If a foreign company determines that it fails to qualify as a foreign private issuer it is required to start using the forms and complying with the rules applicable to domestic issuers beginning on the first day of the fiscal year following the determination date. It will not re-qualify as a private foreign issuer until it meets the criteria of 3b-4.
Rule 3b-4(c) provides the following do not qualify as foreign private issuers:
♦ an issuer with more than 50% of its outstanding voting securities held by U.S. residents;
♦ an issuer with a majority of its executive officers or directors are U.S. citizens or residents;
♦ an issuer with more than 50% of the issuer’s assets are located in the U.S.; or
♦ an issuer whose business is administered principally in the U.S.
U.S. Shareholder Test
Under the U.S. shareholder standard, a foreign company will be considered a foreign private issuer if more than 50 percent of its outstanding voting securities are directly held by non U.S. residents or unless it satisfies the business contacts standard.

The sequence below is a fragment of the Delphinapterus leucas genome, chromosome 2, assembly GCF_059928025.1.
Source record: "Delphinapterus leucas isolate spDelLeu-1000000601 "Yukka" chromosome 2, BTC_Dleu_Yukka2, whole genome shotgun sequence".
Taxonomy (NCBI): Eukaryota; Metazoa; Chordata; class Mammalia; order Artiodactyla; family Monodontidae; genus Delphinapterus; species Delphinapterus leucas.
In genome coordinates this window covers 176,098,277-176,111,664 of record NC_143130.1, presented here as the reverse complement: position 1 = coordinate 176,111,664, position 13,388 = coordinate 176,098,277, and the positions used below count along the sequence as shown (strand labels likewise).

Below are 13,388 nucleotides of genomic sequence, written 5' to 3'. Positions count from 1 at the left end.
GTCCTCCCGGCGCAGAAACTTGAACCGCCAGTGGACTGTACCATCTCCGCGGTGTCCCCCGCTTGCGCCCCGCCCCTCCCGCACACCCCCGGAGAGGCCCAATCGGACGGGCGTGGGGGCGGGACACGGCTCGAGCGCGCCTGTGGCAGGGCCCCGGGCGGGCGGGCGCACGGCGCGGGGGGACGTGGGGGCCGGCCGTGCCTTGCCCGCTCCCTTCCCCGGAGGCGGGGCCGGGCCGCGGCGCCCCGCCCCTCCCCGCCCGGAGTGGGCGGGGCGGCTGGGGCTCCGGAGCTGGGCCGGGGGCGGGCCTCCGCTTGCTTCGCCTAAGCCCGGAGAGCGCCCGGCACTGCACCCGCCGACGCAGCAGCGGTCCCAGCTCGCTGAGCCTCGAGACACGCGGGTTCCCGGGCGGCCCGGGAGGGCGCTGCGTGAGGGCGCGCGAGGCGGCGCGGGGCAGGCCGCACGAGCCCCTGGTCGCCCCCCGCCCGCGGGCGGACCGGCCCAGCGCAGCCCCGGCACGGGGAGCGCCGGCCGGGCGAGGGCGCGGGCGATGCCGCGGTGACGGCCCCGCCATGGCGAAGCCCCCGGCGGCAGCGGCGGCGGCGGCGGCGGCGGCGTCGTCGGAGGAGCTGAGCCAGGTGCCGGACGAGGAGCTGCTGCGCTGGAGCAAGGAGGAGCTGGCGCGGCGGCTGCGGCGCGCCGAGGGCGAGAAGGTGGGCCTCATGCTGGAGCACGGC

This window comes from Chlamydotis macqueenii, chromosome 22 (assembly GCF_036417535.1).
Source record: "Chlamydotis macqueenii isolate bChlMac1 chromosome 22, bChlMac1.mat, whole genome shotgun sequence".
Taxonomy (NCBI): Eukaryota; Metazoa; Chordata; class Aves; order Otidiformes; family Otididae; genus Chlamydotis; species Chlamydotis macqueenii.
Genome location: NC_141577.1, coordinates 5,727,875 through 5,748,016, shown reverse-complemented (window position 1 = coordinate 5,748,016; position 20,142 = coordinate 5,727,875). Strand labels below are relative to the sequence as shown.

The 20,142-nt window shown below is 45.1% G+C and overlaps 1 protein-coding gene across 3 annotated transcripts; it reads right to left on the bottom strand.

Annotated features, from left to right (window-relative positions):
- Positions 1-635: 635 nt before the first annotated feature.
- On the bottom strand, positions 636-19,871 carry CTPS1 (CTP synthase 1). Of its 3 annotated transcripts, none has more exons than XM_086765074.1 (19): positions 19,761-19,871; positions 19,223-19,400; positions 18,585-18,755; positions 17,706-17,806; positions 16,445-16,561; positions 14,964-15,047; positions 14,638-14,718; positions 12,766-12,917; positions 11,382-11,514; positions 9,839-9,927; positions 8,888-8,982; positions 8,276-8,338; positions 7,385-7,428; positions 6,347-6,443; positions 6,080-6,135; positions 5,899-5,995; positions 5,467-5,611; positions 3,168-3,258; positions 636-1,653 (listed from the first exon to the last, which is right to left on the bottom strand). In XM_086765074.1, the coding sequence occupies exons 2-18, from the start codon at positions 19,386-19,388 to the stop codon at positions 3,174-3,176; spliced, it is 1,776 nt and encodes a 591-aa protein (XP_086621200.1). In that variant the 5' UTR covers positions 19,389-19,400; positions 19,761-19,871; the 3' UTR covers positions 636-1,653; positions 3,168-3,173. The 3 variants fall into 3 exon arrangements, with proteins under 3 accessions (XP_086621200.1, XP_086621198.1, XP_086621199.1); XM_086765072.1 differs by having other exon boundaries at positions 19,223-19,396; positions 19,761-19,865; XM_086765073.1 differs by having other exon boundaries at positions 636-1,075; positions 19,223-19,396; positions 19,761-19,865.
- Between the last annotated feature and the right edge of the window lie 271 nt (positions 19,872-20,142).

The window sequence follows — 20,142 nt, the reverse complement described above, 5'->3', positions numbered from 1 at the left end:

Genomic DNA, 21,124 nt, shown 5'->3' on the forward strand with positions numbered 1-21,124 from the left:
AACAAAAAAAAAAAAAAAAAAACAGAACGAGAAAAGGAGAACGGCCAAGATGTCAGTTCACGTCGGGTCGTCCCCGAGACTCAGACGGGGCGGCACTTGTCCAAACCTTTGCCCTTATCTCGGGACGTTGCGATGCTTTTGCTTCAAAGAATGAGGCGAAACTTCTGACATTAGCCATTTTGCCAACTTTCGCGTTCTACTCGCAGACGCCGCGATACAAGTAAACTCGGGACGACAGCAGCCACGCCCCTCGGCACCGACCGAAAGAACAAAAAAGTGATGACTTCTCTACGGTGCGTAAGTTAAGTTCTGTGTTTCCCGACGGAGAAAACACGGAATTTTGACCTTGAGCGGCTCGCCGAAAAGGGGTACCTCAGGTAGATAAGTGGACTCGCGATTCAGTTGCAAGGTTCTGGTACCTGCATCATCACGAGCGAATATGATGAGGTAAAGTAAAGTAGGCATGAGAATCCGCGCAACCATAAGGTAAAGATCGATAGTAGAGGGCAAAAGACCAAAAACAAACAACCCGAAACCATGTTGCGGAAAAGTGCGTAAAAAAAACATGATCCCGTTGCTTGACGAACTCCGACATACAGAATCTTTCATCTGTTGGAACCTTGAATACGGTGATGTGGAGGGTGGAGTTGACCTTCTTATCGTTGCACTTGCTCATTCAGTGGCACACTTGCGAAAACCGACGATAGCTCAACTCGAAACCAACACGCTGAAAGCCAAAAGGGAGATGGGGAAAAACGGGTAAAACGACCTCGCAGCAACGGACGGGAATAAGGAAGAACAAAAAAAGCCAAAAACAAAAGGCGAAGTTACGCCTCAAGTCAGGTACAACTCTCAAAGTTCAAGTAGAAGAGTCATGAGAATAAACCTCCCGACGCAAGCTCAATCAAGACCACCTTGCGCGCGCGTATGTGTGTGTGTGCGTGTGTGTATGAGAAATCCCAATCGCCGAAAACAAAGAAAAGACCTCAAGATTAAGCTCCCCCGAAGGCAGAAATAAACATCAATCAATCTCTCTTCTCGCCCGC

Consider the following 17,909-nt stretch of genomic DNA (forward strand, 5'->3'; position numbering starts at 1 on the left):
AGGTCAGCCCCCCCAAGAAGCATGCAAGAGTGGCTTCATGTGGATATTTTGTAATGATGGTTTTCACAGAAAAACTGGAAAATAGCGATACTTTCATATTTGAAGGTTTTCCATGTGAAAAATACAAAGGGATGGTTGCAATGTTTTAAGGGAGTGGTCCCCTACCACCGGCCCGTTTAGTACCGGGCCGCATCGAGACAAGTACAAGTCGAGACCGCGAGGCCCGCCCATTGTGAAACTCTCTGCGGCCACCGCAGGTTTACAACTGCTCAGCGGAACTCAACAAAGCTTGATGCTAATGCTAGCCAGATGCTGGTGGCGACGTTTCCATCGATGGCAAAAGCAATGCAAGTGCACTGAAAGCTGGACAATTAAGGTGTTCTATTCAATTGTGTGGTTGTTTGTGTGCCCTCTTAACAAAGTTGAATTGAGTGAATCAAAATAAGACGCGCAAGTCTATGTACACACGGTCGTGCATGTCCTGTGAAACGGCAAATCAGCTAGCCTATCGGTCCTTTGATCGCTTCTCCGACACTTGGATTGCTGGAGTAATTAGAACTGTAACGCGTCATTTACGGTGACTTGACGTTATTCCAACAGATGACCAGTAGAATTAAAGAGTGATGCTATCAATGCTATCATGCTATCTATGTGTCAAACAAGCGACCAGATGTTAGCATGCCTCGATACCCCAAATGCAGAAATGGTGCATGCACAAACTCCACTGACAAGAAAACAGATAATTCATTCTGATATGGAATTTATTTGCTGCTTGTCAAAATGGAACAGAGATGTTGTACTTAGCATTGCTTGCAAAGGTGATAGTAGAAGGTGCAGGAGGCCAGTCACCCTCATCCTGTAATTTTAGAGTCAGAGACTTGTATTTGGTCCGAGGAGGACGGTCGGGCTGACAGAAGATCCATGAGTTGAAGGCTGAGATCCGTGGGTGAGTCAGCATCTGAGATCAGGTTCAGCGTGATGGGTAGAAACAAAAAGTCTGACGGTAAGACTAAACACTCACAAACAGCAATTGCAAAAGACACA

If any of the three criteria below are met, the issuer will not be deemed a foreign issuer:
♦ A majority of the foreign company’s directors or executive officers (president, vice president, any other officer who performs a policy making function or any other person who performs similar policy making functions for the issuer) are U.S. citizens or residents;
♦ More than fifty percent of the foreign company’s assets are located in the U.S.; or
♦ The foreign company’s business is administered primarily in the United States.
Citizenship and Residency of the Company’s Management
The first part of the business contacts test is based upon whether a majority of the foreign company’s directors or executive officers are U.S. citizens or residents. An “executive officer” is defined as a company’s president, any vice president in charge of a principal business unit, division or function, any other officer who performs a policy making function or any other person who performs similar policy making functions for the issuer.